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Irrigators wrangle over Water Users membership

by Lacey Jarrell, Herald and News 1/15/16

Members of Klamath Irrigation District are still debating whether they want to remain in the Klamath Water Users Association.

At a KID board meeting Thursday, board members voted to table the decision to pay the annual Water Users fee for 2016.

According to district manager Mark Stuntebeck, if the fee isn’t paid by the Jan. 31 due date, the district may jeopardize its Water Users membership. Irrigators participating in Water Users’ member districts pay $5.50 per irrigated acre. The 2016 KID annual budget states the cost for KID irrigators is $238,168.

According to the Water Users’ website, the organization has represented Klamath Project farmers since 1953, and has lobbied for the Klamath ag sector in several arenas, including water quality and quantity, government relations and power costs. Water Users activities are guided by a board of directors made up of representatives from dues-paying districts.

Representative appointed

Water Users’ member districts appoint a board member and an alternate to represent their interests in the association. Although the KID board is undecided whether it will remain a member, it voted to appoint Brent Cheyne as the Water Users representative. Grant Knolls was voted as the alternate.

KID farmer Josh Dubois asked the board to consider allowing a planning committee to come up with a few alternate candidates to represent KID at the Water Users. He suggested the KID board could vote on the recommendations at the next board meeting.

Board members did not respond to Dubois’ request.

Farmer Dave Oxley said he’s been complaining for four or five years that he doesn’t think his money is well spent with Water Users.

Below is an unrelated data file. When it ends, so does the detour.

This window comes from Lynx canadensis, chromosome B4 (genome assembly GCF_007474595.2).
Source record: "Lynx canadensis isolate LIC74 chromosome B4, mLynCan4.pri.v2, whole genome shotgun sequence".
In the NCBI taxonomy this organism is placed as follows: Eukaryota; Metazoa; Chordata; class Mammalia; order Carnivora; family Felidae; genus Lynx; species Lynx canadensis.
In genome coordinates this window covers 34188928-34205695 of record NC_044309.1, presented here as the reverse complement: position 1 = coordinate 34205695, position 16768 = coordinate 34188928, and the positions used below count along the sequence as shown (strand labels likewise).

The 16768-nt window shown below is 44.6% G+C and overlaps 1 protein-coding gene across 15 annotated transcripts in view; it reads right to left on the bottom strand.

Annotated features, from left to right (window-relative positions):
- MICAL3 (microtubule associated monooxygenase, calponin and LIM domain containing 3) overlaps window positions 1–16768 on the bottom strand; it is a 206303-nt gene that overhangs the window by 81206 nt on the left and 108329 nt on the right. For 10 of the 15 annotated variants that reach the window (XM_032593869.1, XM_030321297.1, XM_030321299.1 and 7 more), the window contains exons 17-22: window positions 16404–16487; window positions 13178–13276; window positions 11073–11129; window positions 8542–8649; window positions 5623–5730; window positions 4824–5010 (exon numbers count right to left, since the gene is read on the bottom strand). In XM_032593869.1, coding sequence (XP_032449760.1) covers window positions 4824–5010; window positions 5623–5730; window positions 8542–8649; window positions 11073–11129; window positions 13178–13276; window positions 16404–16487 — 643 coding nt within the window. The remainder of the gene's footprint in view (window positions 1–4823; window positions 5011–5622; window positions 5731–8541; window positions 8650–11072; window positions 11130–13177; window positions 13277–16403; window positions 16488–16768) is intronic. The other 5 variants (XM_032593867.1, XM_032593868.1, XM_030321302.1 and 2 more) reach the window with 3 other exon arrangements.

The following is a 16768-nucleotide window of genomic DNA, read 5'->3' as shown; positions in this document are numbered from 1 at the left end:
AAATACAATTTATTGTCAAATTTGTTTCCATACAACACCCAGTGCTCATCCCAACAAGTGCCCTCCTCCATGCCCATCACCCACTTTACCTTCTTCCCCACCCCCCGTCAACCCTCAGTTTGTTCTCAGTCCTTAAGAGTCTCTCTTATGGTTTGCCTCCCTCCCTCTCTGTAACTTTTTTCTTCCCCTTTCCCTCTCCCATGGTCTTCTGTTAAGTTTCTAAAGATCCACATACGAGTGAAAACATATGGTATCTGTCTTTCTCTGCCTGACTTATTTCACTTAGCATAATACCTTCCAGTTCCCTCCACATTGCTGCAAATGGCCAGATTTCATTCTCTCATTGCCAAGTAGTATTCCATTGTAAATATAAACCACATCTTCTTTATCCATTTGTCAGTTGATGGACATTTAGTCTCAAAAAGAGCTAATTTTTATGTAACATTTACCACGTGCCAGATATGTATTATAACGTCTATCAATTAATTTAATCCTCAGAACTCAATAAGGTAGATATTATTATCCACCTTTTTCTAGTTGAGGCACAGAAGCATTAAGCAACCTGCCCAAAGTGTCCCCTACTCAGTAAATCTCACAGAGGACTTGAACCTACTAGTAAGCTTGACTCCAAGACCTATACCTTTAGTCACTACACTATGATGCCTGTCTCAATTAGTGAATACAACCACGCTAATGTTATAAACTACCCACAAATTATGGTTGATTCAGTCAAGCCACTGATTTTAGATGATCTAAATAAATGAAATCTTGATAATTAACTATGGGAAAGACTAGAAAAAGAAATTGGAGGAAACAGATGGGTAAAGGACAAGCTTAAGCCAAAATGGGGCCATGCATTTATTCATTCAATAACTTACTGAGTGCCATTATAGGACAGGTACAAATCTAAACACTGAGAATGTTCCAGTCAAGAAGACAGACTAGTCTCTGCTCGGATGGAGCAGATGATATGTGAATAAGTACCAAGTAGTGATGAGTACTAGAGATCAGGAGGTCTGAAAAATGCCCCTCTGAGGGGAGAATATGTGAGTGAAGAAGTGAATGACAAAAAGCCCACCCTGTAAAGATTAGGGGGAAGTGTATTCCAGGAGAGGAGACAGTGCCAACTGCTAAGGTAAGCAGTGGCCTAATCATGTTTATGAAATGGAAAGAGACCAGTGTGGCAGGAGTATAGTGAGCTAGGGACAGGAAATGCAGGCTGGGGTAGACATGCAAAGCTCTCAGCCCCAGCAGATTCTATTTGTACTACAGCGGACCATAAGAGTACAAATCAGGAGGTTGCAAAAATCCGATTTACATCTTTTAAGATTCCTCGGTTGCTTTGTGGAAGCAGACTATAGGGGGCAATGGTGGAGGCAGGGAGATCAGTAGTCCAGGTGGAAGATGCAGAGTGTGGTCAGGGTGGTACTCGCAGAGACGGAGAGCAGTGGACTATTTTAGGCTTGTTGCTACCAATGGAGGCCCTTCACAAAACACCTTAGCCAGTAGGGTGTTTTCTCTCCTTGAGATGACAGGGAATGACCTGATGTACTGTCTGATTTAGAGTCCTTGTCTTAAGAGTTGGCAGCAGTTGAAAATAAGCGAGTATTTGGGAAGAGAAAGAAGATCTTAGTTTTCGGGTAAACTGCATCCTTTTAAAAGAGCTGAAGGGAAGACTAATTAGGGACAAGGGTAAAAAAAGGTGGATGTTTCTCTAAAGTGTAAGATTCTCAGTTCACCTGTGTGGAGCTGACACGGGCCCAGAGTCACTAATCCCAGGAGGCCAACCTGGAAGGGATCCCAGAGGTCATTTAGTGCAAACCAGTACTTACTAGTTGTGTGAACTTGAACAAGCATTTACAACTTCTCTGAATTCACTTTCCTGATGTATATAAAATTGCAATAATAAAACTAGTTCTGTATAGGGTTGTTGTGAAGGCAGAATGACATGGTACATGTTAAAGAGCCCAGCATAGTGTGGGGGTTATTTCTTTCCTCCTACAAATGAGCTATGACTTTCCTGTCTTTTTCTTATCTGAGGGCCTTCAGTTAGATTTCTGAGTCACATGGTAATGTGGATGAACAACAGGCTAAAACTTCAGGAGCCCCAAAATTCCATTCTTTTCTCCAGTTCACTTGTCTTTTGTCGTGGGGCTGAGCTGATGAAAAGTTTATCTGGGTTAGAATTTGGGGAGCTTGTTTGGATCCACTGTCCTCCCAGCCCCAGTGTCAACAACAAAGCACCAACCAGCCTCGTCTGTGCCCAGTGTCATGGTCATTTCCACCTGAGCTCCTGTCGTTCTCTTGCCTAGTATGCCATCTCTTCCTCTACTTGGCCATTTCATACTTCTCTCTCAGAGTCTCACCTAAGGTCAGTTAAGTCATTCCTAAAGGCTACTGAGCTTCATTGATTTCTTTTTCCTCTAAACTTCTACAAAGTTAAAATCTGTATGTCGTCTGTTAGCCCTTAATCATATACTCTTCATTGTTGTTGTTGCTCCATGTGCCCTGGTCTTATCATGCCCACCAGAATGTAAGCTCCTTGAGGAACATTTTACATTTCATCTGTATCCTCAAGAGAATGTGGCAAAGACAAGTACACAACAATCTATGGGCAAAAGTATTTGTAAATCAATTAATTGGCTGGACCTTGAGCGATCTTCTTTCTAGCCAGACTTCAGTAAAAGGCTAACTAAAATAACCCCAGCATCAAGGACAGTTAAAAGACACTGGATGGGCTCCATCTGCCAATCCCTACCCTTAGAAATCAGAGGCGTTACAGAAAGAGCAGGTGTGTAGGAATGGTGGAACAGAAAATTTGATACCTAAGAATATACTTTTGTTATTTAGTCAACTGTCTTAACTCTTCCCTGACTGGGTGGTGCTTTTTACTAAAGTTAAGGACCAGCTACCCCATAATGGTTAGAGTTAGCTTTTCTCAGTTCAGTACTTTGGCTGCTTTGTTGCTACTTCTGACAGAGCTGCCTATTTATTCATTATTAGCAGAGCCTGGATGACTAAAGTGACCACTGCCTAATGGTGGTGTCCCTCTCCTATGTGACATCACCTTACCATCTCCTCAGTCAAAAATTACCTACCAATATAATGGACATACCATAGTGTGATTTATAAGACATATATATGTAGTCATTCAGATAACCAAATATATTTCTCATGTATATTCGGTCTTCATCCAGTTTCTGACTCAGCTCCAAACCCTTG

“I can’t say I’m against the Water Users, but I can say that I’m not for them, in the fact that they don’t include all of Klamath County. Every adjudicated, irrigated acre in Klamath County should be included,” said Oxley. “If it’s not good for everybody, it’s not good.”

Water Users bylaws

Luther Horsely said he believes his money is well spent with Water Users. Horsely agreed that Water Users should be open to more of the county’s farmers. He wondered aloud if the Water Users bylaws need to be rewritten.

“I agree with you that everybody does need to be involved,” Horsely said to Oxley. “But you have no voice without Water Users. That why I think (KID) needs to stay in Water Users.”

Rob Unruh said he’s not confident now is the right time to expand Water Users.

“If we can’t get our local districts together, how can we reach out to the off-Project?” Unruh asked. “The backlash of KID’s first withdrawal from Water Users took its political clout in the Klamath Basin and nullified it.”

‘Dump’ urgency

Jerry Enman said said he’s curious to know why it appears there’s a sense of urgency for KID “dump” Water Users. He suggested waiting a few months until Water Users hires a new director — former director Greg Addington resigned in December — to see if Water Users takes a new direction.

Horsely pointed out that KID meeting documents identify the 2013 joint biological opinion as having a significant impact on water deliveries to the Klamath Project.

The 10-year joint biological opinion was published by the National Marine Fisheries Service and the U.S. Fish and Wildlife Service. It provides guidelines for water levels required to support threatened coho salmon and endangered Lost River and shortnose suckers in the Klamath watershed.

Stuntebeck explained that the public, including irrigators and their districts, are usually not involved in developing biological opinions. He said an exception was made during the development of the 2013 opinion, when Water Users was invited to sit in on the discussion.


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